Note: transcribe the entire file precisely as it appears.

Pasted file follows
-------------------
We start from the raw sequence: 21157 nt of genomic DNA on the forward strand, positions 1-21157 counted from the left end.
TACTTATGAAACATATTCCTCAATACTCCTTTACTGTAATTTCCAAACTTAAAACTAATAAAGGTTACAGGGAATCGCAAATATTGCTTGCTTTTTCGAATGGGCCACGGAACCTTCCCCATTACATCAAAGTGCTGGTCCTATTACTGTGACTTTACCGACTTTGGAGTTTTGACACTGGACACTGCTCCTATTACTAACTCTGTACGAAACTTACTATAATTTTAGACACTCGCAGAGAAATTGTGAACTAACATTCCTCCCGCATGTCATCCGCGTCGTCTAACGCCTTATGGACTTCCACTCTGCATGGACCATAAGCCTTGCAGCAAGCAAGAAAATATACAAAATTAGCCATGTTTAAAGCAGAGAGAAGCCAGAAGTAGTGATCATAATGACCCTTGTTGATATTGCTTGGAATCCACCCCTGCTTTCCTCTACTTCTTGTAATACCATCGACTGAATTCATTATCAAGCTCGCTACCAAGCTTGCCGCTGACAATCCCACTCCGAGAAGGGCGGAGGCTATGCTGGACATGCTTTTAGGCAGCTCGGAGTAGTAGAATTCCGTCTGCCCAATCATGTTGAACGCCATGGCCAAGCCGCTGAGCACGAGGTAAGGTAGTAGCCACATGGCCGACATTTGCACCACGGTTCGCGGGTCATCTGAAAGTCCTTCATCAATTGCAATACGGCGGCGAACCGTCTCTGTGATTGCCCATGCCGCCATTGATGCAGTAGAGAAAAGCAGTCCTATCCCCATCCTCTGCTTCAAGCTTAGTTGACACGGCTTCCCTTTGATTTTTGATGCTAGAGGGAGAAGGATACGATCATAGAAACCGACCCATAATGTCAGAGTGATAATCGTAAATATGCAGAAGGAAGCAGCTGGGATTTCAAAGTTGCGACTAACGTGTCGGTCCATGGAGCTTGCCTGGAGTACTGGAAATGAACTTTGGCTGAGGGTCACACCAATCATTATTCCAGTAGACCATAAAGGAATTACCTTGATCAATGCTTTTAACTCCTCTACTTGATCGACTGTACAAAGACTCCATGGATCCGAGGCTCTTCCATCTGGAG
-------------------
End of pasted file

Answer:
We start from the raw sequence: 21157 nt of genomic DNA on the forward strand, positions 1-21157 counted from the left end.
TACTTATGAAACATATTCCTCAATACTCCTTTACTGTAATTTCCAAACTTAAAACTAATAAAGGTTACAGGGAATCGCAAATATTGCTTGCTTTTTCGAATGGGCCACGGAACCTTCCCCATTACATCAAAGTGCTGGTCCTATTACTGTGACTTTACCGACTTTGGAGTTTTGACACTGGACACTGCTCCTATTACTAACTCTGTACGAAACTTACTATAATTTTAGACACTCGCAGAGAAATTGTGAACTAACATTCCTCCCGCATGTCATCCGCGTCGTCTAACGCCTTATGGACTTCCACTCTGCATGGACCATAAGCCTTGCAGCAAGCAAGAAAATATACAAAATTAGCCATGTTTAAAGCAGAGAGAAGCCAGAAGTAGTGATCATAATGACCCTTGTTGATATTGCTTGGAATCCACCCCTGCTTTCCTCTACTTCTTGTAATACCATCGACTGAATTCATTATCAAGCTCGCTACCAAGCTTGCCGCTGACAATCCCACTCCGAGAAGGGCGGAGGCTATGCTGGACATGCTTTTAGGCAGCTCGGAGTAGTAGAATTCCGTCTGCCCAATCATGTTGAACGCCATGGCCAAGCCGCTGAGCACGAGGTAAGGTAGTAGCCACATGGCCGACATTTGCACCACGGTTCGCGGGTCATCTGAAAGTCCTTCATCAATTGCAATACGGCGGCGAACCGTCTCTGTGATTGCCCATGCCGCCATTGATGCAGTAGAGAAAAGCAGTCCTATCCCCATCCTCTGCTTCAAGCTTAGTTGACACGGCTTCCCTTTGATTTTTGATGCTAGAGGGAGAAGGATACGATCATAGAAACCGACCCATAATGTCAGAGTGATAATCGTAAATATGCAGAAGGAAGCAGCTGGGATTTCAAAGTTGCGACTAACGTGTCGGTCCATGGAGCTTGCCTGGAGTACTGGAAATGAACTTTGGCTGAGGGTCACACCAATCATTATTCCAGTAGACCATAAAGGAATTACCTTGATCAATGCTTTTAACTCCTCTACTTGATCGACTGTACAAAGACTCCATGGATCCGAGGCTCTTCCATCTGGAG